While efforts around diversity, equity and inclusion have been underway for a number of years at biopharma companies in Massachusetts, results so far — at least around race — are negligible.
The last few years saw inconsistent but clear gains for women at Massachusetts biopharma companies, while racial diversity is paltry, according to a new survey released by the Massachusetts Biotechnology Council (MassBio) last week. The survey, which examined diversity, equity and inclusion at biopharma companies statewide, found that just 15% of the biopharma workforce is Black or brown, compared to 32% of Massachusetts residents.
Industry leaders say that companies need to work proactively to create opportunities across the board, from forming new pipelines for potential employees to forging pathways to rise through the ranks.
“At the core, the life science industry is about bringing solutions to patients. And the only way the industry can truly do that is if the industry is reflective of the patient population we serve,” said Kendalle Burlin O’Connell, President and Chief Operating Officer at MassBio.
More than a third of Massachusetts biopharma board members are women, up from 14% in 2017, but gender diversity among senior executives has stayed flat, with just 24% women.
O’Connell said that as women are advancing further in their careers, time commitment between work and home life can become a challenge. “Often women are having to make those decisions, whether they stay at home or juggling that work-life balance,” she said. “We also needed to ensure that companies were proactively creating more pathways for women.”
Carolina Alarco, who’s spent more than 25 years in the biopharma world in Boston, said in a GBH News interview that a lot of companies are working to “diversify the conduit pipeline.” Alarco started at Genzyme, where she rose to a vice president role, and has worked at an array of biopharma companies before her current role as founder and Principal of Bio Strategy Advisors LLC, a business consulting firm working with bio and medtech companies in Massachusetts.
Alarco said organizations like hers just need them to be “more intentional” about their outreach to affinity organizations.
She co-founded and chairs Latinos in Bio, a group launched in 2019 that’s since grown to over 460 individual members.
Latinos in Bio has come across companies who cite lack of resources to devote to diversifying as a chief concern, a finding reflected in MassBio's survey. “I say, well, although we are disappointed with that decision, we hope that in next year's budget, you consider these kinds of partnerships with organizations that are working to bring diversity to the biopharma industry as part of your plan,” Alarco said.
Reaching out to affinity groups is one of MassBio’s recommendations for increasing company diversity, instead of just relying on traditional job fairs and events. But according to the MassBio survey, hubs of Black and brown knowledge, like Historically Black Colleges and Universities (HBCUs), are rarely contacted. Of the 85 biopharma companies surveyed, 65 said they had never recruited from HBCUs, or higher education institutions focused on promoting tribal or Hispanic populations.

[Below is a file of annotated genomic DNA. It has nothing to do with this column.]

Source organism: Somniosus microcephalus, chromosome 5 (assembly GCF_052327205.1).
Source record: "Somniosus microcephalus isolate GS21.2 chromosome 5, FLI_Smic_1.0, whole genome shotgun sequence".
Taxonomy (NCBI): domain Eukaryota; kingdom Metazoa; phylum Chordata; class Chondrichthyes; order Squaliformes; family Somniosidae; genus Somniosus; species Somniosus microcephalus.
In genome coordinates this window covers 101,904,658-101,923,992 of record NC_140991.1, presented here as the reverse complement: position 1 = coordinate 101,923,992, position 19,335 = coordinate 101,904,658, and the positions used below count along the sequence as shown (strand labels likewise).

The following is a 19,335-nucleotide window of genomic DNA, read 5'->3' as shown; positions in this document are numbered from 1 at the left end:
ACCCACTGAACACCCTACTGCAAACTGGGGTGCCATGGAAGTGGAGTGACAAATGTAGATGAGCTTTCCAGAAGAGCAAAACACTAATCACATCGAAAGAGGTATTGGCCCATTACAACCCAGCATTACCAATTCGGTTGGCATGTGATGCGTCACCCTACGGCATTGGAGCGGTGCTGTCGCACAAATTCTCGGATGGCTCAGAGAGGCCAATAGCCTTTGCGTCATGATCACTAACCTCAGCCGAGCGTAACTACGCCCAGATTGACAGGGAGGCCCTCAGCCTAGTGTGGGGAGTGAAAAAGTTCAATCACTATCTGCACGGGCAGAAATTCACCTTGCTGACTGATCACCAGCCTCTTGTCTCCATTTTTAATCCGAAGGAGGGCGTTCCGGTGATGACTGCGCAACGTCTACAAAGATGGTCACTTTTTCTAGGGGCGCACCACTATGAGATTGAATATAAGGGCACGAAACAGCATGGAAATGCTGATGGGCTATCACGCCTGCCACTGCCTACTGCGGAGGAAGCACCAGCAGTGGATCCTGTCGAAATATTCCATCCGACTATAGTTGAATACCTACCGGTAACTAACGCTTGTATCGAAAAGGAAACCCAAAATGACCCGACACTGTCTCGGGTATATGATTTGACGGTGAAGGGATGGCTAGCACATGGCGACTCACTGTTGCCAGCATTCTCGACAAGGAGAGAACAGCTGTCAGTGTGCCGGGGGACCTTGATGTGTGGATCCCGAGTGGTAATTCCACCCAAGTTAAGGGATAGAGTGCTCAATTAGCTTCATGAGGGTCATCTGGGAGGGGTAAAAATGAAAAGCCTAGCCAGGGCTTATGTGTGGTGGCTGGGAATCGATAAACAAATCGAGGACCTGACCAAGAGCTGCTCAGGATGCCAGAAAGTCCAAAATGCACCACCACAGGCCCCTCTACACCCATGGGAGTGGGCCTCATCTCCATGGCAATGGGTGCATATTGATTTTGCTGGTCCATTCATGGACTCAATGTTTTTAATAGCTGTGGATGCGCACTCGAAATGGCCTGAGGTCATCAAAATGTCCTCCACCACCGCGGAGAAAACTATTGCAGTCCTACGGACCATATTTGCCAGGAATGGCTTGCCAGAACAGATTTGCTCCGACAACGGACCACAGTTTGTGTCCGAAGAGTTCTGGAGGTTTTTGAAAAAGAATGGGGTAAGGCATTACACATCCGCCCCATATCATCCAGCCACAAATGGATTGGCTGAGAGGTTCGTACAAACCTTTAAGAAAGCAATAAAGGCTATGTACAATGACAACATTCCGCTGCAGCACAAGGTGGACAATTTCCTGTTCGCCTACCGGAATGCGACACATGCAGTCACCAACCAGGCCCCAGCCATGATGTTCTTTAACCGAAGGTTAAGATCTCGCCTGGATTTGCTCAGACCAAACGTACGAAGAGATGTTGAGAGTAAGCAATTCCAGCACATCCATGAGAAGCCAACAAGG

Only 20 of the companies said they worked with “affinity” organizations, or those that specifically recruit Black and brown employees like Women of Color in Pharma.
“I think a lot of people will get alarmed when they see those kind of numbers, but you really have to look at the environment that the life science organizations are at. Basically, when you talk about their size, scope and resources available to them, a lot of them are startups. They don't have those turnkey solutions in place yet,” said Ross Marshall, Senior Director of DEI Advisory at MassBio.
Alarco’s group Latinos in Bio promotes job openings to their membership, an effort she hopes to expand as it becomes more organized. She added that there’s a lot of “misconceptions” about people working in biopharma only being in the role of the scientist. Alarco, on the commercial side of biopharma, has been in executive leadership roles at companies like Novelion Therapeutics and Aegerion Pharmaceuticals.
“We are just talking to life sciences companies and biopharma to become partners. And part of the partnership is that we will campaign and promote all of their openings,” she said. The group has had some success, Alarco said, but getting Latinos into the industry can be an uphill battle, as the MassBio survey demonstrated, she said.
The survey also identified a gap between a stated commitment to diversity and inclusion versus efforts to track it. More than half of the surveyed companies had a company-wide diversity statement, but just 24% said they had established a “diversity dashboard” to create a baseline for diversity to measure against in the future.
“We encourage all of our member companies to not only measure their DEI against industry benchmarks, but also against themselves over time,” said MassBio CEO Joe Boncore, a legislator who left Beacon Hill in the fall to work at the organization.
In the years to come, Alarco said the survey will be key to tracking changes in how people of color are represented at the top of biopharma companies. MassBio plans on repeating similar surveys every two years.
"If diversity is not increased at the leadership level, including the board level and the C-suite level, it's going to be really difficult that companies really take this, you know, as a priority," she said.